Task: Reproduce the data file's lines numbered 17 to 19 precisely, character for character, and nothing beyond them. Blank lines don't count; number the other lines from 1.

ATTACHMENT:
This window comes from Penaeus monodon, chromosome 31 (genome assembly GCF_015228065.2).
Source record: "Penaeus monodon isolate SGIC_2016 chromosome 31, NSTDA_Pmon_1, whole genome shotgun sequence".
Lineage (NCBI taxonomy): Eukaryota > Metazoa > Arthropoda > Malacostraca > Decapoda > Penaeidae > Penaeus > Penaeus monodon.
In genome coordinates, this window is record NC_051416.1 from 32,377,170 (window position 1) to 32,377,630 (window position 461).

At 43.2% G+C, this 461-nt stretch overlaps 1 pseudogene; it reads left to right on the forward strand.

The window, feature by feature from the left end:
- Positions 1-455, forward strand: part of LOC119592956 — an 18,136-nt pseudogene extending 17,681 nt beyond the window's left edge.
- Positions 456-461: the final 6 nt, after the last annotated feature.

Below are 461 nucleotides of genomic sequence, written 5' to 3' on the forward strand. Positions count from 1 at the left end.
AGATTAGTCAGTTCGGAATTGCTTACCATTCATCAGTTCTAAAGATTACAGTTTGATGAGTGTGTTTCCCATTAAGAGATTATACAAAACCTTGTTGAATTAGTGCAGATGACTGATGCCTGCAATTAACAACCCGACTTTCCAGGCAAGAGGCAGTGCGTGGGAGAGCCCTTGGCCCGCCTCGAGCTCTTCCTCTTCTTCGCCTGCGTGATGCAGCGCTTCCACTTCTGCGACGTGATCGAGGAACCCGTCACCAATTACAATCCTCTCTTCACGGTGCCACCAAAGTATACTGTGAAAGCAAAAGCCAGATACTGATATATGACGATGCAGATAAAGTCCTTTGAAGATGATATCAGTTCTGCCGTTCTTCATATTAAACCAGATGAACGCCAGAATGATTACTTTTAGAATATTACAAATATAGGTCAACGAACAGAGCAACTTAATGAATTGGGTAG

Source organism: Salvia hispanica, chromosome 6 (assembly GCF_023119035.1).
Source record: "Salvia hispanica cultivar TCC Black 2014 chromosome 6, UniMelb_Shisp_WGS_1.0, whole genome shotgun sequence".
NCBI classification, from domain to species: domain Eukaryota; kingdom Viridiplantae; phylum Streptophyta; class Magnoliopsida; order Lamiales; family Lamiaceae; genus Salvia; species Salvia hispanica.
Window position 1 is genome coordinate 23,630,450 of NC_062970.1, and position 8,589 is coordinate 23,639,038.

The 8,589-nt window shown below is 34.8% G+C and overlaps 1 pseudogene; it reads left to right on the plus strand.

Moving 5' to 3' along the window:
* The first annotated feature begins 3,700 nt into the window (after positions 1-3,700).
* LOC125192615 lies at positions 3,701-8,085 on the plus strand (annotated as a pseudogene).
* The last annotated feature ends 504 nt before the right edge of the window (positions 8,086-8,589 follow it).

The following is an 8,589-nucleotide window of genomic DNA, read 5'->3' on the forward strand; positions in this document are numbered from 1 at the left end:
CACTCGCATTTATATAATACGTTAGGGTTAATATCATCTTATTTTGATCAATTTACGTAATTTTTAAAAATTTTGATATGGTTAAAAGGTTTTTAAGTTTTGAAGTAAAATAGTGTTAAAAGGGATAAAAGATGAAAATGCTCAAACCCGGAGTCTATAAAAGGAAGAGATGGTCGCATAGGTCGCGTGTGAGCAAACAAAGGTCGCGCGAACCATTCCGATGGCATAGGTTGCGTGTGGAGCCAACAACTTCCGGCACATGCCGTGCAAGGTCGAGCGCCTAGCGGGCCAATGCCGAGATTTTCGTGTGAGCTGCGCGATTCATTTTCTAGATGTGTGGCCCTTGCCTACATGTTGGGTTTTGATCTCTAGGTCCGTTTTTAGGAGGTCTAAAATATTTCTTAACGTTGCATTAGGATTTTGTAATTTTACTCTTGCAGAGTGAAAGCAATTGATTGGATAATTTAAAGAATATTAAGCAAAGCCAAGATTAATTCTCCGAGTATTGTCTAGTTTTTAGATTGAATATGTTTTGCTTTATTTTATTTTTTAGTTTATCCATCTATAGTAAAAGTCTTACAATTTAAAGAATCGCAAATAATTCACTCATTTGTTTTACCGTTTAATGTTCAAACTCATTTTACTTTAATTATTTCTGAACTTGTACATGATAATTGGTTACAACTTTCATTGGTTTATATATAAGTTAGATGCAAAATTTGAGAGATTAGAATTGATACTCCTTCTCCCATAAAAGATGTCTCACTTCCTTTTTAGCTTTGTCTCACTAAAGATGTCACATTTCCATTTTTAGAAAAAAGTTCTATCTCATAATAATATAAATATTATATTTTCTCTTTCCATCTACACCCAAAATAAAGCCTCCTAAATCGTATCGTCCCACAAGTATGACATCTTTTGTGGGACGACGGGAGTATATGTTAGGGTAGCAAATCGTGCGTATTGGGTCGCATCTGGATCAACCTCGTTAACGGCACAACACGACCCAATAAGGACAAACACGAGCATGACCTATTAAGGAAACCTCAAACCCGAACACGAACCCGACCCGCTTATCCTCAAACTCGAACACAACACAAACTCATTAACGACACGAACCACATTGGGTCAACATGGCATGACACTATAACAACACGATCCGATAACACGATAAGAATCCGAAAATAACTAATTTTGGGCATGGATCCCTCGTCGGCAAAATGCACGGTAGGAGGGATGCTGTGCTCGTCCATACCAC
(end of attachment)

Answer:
* The first annotated feature begins 3,700 nt into the window (after positions 1-3,700).
* LOC125192615 lies at positions 3,701-8,085 on the plus strand (annotated as a pseudogene).
* The last annotated feature ends 504 nt before the right edge of the window (positions 8,086-8,589 follow it).